Canadian Poultry Magazine

Glen Jennings

Kristy Nudds   

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In charge of his own future

Glen Jennings is modest about being called a “pioneer” in the Nova Scotia poultry industry.

Glen Jennings is modest about being called a “pioneer” in the Nova Scotia poultry industry.

Glen Jennings, pictured here with his wife Lisa, daughter Amy and son Blake, was the first poultry farmer in Nova Scotia to install wind turbines to power egg production.  
Jennings is able to watch the performance of the turbines on his home computer.



The fourth-generation egg farmer wanted to be more efficient, and set his sights on reducing the costs associated with his operation’s annual 110,000 kilowatt usage.

He didn’t have to look too far.

His operation, Bayview Poultry Farms, composed 4of two layer barns each housing 6,000 layers, a pullet barn and egg grading facility, is located in a very windy site right next to Cobequid Bay in Masstown, N.S., providing the perfect opportunity for Jennings to take advantage of  an ample renewable resource and harvest the wind.

Partnering with Second Source Power, Jennings became one of the first farmers in the province to install wind turbines, and he was the first to install the Skystream 2.4-kilowatt model turbine. Three turbines were erected in the summer of 2007 and became operational in August of that year.

At peak performance, each turbine can generate up to 2.4 kilowatts per hour, and Jennings says that the combined daily average is 45 kilowatts per day.  This is enough to cover 100 per cent of the electricity needed to power Bayview’s egg production.  Initially, Jennings thought that the turbines would cover 75 per cent of the entire operation, but he says that when the cooling and grading facilities are factored in, on a farm whole, the turbines cover 50 per cent of total energy demand.

“I still get excited when I see that they’re full open,” says Jennings, referring to the computer program in his office that lets him know on the screen how much energy the turbines are producing. Jennings has a contract with Nova Scotia Power for the life of the turbines, and when the turbines produce more energy than what Bayview needs, he gets a one-for-one credit, meaning that excess energy is credited on the grid and can be used when the turbines aren’t meeting energy demand. However, the one-for-one credits don’t remain indefinitely – they have to be used within a year.  “At the end of the year if I have credits left, I lose them,” he says.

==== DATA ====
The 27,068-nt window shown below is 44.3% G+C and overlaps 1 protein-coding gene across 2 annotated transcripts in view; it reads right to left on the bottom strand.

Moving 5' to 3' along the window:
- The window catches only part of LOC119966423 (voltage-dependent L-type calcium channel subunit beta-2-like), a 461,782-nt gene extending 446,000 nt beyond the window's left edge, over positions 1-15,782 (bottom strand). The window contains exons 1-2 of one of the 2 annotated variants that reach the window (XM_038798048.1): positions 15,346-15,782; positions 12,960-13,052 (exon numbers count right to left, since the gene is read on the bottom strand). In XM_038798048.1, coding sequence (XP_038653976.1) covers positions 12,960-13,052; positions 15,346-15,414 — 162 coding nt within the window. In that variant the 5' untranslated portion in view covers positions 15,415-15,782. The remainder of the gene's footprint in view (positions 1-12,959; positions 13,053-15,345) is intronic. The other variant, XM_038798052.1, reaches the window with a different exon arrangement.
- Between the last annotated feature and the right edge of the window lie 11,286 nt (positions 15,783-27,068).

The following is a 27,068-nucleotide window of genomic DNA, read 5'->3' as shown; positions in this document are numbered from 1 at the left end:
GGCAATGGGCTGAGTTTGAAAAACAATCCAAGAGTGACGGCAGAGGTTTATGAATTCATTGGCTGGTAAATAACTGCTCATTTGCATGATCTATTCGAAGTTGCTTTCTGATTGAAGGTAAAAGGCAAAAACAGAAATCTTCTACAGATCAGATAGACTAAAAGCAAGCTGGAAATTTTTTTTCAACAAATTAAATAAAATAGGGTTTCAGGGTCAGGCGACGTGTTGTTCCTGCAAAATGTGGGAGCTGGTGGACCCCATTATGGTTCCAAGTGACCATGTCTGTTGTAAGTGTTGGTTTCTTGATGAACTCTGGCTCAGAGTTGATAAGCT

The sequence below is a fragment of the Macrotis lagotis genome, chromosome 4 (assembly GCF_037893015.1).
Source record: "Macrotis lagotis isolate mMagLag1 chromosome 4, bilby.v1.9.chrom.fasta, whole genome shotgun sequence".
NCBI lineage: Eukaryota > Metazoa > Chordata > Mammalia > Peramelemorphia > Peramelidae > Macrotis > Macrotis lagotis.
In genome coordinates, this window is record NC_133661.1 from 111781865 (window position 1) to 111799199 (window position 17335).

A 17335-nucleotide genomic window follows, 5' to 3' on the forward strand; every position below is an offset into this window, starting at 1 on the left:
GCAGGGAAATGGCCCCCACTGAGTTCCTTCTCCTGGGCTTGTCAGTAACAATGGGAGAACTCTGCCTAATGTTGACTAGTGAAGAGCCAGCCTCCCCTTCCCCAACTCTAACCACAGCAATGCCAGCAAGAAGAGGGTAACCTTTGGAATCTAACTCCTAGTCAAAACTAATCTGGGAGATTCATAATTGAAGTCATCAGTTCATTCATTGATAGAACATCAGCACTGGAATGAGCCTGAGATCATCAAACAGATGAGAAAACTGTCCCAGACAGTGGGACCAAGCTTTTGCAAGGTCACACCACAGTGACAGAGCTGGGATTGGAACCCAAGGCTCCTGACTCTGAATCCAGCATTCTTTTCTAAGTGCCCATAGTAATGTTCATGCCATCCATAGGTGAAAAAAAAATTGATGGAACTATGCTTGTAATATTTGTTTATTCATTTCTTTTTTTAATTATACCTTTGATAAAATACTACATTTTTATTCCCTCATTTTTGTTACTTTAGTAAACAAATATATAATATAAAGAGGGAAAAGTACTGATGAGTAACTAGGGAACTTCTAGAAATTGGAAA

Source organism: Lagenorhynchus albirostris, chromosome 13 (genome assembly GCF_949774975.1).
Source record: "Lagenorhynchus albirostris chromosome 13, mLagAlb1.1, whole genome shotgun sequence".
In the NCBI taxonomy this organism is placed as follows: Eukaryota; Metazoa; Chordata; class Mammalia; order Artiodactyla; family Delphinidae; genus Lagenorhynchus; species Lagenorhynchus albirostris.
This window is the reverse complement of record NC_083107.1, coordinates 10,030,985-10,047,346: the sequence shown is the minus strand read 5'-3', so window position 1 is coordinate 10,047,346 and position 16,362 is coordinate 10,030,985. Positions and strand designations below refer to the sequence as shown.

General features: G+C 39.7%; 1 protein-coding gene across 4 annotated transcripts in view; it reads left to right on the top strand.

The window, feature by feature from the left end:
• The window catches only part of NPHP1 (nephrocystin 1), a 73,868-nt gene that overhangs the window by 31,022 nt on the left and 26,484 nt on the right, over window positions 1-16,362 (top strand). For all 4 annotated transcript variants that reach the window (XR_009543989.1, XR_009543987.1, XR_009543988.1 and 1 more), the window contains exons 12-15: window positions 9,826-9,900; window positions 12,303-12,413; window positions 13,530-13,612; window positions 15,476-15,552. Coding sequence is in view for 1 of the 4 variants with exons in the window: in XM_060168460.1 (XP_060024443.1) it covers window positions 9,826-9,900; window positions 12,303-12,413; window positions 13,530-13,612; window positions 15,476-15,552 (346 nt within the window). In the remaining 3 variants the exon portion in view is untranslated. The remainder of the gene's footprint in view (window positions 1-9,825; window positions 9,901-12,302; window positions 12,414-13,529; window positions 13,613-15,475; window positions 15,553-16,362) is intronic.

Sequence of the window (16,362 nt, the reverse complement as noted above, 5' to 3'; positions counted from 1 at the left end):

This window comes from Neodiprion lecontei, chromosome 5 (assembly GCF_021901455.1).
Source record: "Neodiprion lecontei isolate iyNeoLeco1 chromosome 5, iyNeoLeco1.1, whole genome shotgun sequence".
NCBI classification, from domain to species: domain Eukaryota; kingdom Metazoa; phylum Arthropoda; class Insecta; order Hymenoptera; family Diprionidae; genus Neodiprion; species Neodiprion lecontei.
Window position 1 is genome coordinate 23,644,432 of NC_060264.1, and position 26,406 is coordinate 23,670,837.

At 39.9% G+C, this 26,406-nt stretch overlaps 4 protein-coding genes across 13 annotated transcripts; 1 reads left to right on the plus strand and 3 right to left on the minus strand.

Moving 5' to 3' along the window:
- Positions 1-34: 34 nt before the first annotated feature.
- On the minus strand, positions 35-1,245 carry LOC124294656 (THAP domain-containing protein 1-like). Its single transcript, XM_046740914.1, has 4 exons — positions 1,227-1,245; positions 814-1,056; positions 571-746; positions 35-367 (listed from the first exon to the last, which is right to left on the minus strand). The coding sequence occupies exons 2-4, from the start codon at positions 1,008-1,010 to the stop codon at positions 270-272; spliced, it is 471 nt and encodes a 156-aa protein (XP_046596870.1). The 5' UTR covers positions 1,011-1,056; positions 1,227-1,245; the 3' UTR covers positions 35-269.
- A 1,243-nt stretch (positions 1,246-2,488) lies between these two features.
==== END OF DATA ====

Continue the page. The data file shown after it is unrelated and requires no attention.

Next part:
Ultimately, Jennings would like to eliminate his electric bill entirely, and plans to install several more turbines or upgrade his current turbines.

But Jennings says he soon realized that harvesting wind power isn’t just about saving money, it’s also about being environmentally sustainable. “I can look my children and customers in the eye and let them know that I care about producing an environmentally friendly product,” he says. Consumers, he says, can also feel as though they are “doing their part” for the environment by buying “green” eggs.

The eggs also provide the opportunity for Bayview to support the local food movement and the “Atlantic First” commitment of Co-op Atlantic, the grocery retail chain and the member stores that sell a portion of the 11,000 eggs produced daily in Nova Scotia and New Brunswick. 

Jennings says he gets a premium from Co-op Atlantic and also from Second Source by featuring the company and a wind turbine directly on the cartons, something he doesn’t know if anyone has ever done before.

Not afraid of a challenge, Jennings says that although “public speaking used to be my enemy,” he took on the role of chair of the Nova Scotia Egg Producers in 2002. He says he had to get over his nervousness quickly, as several months after being elected his board was the host of the annual summer meeting of the Egg Farmers of Canada.

He says he took on the role because “we’re all in charge of our own future,” and he wanted to be on top of things so that he could have a bigger role in his. He enjoys the fact that new challenges and changes happen every year, and says that in the last few years trade has been the focus of the board’s energy but “welfare has been right along there with it.”

Although Jennings took over the farm from his parents, Cecil and Doris, in the early 1990s, he says with a laugh that his retired father “works almost every day.” He likes the manageable size of the farm, as it gives him family time with wife Lisa, son Blake and daughter Amy. 

According to Jennings, Blake is a true farm boy and has caught the “farming bug” and enjoys taking on responsibility, including running the family’s large u-pick pumpkin business in the fall. “I pray that things (supply management) stay together so that he can take over from me one day,” says Jennings.

Jenning’s wind power initiative has caught on with other farmers in the province, with 10 turbines utilizing the renewable resource in the immediate area. He supplies a local farm market and says that people from Halifax drive up to buy “green eggs and buns.”

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